Today started with a beautiful walk with the dogs along the creek that runs through the U of T Scarborough campus, both in and out the water. The easiest way to get to this creek is to drive to Old Kingston Rd, park, and head north along the trails that track the water.

After some YouTube timewasting, including the discovery of Project Aiko -- a working female android prototype with the ability to read, do math, have a conversation, and learn -- I decided that it was time to get out of the house and do something useful. If a young engineer can build an android in his basement, the least I can do is get in shape so when SkyNet comes online I'll be able to fight back (or be assimilated, either way). :)

So, I biked down to the lake and did some more vigilante gardening, this time to repair a thunderstorm-damaged bit of connecting trail, and to improve a second path through an otherwise intractable mud pit.

After digging and moving dirt, and lugging stones to try to build a better set of stepping stones, it was time for a dip in the lake... which is still crazy cold, but very refreshing.

Went home, fed the dogs, watched the latest Homestar Runner cartoon, and headed back down to the lake, this time to Bluffer's Park. There, I launched the kayak and the paddled the 6.4K home to Galloway Road in about 80 mins, including stops to take pictures of the shore, the mist on the ever-so-glassy water, and a precariously balanced house with a whole lot of empty air beneath it.

After putting the boat away, I biked the 8.3K back to Bluffer's Park, retrieved the car, and headed for home.

What a wonderfully exhausting weekend!


73K: To Kipling Station and back

Seems I've been spending too much time in front of the computer:

So, to make things right, I took the boys for a walk from Sylan Park, down the bluff, across the beach, and home again.

On the walk home, I texted Paul and we decided to go for a ride. Little did I know that thanks to Paul's suggestion, it was going to be the longest ride I've ever done!

We started out at 2:10pm, and didn't get home until shortly after 7pm. In between, we rode from Guildwood to Danforth, across to Bloor, up Church to Davenport, down Landsdowne, back on Bloor to Kipling Station!

On the way back, we detoured through High Park. This is the first time I've ever been through this park, and I have to say it was beautiful! Out the east side of the park, we headed south to the Lakeshore, and tracked that until we got to the Beaches and picked up the Waterfront Trail, then eventually back to Kingston Rd and home to where I left the car. What a day!


Father's Day Weekend

Thursday: 4th time paddling this year: from put-in south of Galloway Rd to about half-way between Livingston and Brimley and back in about an hour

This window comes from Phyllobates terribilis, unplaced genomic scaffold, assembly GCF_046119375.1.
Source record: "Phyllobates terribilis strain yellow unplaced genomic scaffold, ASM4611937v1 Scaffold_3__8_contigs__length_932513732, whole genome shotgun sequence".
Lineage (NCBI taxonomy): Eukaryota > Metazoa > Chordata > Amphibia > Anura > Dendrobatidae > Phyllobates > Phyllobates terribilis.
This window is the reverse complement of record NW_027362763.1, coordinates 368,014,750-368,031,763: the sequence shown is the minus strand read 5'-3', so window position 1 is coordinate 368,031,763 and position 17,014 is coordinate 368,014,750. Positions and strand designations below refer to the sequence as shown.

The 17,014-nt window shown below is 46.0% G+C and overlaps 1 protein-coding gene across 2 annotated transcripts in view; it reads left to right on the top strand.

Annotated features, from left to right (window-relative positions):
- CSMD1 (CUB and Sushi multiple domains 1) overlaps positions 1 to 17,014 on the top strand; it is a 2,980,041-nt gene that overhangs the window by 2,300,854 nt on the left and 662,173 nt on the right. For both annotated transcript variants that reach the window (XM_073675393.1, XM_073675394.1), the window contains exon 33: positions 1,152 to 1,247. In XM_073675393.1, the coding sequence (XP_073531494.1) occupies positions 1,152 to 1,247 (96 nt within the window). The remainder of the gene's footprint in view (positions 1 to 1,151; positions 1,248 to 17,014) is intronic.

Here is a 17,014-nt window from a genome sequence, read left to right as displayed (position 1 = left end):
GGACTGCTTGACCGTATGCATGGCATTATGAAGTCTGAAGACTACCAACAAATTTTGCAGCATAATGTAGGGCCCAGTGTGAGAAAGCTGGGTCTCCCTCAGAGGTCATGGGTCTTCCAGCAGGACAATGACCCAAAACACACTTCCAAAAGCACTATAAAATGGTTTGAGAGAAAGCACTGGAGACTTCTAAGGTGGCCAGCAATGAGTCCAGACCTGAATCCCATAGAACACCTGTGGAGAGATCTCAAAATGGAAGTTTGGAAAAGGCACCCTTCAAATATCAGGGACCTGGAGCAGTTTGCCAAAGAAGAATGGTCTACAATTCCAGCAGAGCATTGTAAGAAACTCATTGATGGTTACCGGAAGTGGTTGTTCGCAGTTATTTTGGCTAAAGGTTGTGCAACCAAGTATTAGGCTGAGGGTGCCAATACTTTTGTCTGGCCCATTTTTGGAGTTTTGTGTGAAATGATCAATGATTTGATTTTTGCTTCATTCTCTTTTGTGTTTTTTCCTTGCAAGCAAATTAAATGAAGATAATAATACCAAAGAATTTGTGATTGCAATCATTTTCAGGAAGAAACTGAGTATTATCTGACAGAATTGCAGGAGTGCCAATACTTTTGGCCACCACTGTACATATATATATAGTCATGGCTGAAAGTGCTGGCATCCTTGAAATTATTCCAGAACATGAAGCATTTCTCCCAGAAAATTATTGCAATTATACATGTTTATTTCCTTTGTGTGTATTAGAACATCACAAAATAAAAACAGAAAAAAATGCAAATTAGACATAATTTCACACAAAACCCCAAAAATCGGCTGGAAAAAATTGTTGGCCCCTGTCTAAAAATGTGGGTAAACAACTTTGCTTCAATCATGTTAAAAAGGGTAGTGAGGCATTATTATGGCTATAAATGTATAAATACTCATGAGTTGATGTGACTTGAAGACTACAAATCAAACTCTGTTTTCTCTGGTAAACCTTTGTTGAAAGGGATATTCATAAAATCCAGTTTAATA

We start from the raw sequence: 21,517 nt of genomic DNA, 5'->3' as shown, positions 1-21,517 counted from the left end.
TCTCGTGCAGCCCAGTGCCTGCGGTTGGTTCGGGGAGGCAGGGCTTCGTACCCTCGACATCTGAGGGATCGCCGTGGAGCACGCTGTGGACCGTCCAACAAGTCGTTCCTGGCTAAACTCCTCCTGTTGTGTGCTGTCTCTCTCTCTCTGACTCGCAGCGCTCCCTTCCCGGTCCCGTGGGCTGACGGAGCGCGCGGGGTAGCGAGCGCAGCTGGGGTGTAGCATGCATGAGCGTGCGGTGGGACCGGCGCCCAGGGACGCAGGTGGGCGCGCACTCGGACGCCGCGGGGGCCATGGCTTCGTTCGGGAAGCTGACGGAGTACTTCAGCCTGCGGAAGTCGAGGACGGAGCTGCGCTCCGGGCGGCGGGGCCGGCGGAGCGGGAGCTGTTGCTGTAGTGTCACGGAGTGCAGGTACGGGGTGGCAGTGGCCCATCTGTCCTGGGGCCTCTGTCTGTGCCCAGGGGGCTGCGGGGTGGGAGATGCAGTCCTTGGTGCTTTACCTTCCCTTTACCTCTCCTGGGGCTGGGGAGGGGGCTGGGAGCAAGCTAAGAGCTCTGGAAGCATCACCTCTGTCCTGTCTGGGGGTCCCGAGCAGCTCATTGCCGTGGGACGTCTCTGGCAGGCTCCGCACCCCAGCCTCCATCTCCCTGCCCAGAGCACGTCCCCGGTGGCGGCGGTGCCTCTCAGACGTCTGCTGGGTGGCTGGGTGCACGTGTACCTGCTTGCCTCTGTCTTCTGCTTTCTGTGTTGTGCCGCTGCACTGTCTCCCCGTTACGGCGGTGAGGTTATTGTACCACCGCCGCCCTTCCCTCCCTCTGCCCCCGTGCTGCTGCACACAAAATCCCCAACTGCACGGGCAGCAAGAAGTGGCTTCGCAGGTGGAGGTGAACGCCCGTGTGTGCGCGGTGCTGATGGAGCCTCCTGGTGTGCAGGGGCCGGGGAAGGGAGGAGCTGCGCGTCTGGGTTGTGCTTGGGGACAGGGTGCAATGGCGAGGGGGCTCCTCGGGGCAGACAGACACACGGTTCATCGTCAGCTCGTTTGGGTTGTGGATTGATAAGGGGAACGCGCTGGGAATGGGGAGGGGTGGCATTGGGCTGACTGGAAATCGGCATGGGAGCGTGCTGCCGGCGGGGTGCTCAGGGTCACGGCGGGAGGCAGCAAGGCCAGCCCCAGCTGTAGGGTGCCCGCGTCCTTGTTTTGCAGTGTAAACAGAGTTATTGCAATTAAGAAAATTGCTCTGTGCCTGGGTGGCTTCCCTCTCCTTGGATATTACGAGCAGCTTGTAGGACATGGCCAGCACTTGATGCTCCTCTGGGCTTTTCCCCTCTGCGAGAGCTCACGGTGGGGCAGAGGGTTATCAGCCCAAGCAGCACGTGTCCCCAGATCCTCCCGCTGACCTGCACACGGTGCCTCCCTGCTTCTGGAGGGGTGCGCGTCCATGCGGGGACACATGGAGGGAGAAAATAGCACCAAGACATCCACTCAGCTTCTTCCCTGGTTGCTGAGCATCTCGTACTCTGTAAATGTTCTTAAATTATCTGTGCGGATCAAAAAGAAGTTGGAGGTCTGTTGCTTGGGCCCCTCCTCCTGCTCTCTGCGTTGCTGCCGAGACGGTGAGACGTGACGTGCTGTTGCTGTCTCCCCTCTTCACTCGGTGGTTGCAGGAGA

Friday: running from zombies

Saturday: moving and chopping wood (to further clear the lake access @ my favourite put-in); cycling 17K; first VERY brief swim of the season in Lake Ontario

Sunday: 23K by bike; the first 3K in thunderstorm, then lots of hills to warm up.

Saw a couple of deer in a field just north of Ellesmere, then biked under the road past a rather overfilled stream ...

... and some great graffiti.


Building A Boat Launch

Have you ever started a path? No one seems willing to do this. We don't mind using existing paths, but we rarely start new ones. Do it today. Start a path. -- George Carlin

Today I paddled for 2-1/4 hours, from Rouge Beach Park to the beach near my house.

This was partly to run a final test of the new boat launch path I've been building sporadically since April, and partly to finally break in my birthday present -- a new Yakima roof rack from Rack Attack.

Two months ago, I decided that since the beach nearest my house was a mere 10-minute portage from door to lake, I would take it upon myself to improve the access path, as the winter left a lot of debris on the beach and made getting a kayak down to the water very difficult.

One happy side-effect of this project has been to make the beach wheelchair-accessible, and on the first weekend I started, a group of local dog owners came by with their pack of collies, one of which is equipped with a pair of wheels to replace her non-functional back legs. In the past, her owner told me, it's been very difficult for her to get to the water. Now, she can roll right in with the rest of the pack. Her owner was thrilled, needless to say.

Anyway, I'm happy to say that despite some problems in the early beta tests (in May) today it worked great. The lake's still too cold for swimming, but the paddling's beautiful, especially with easy access to the water.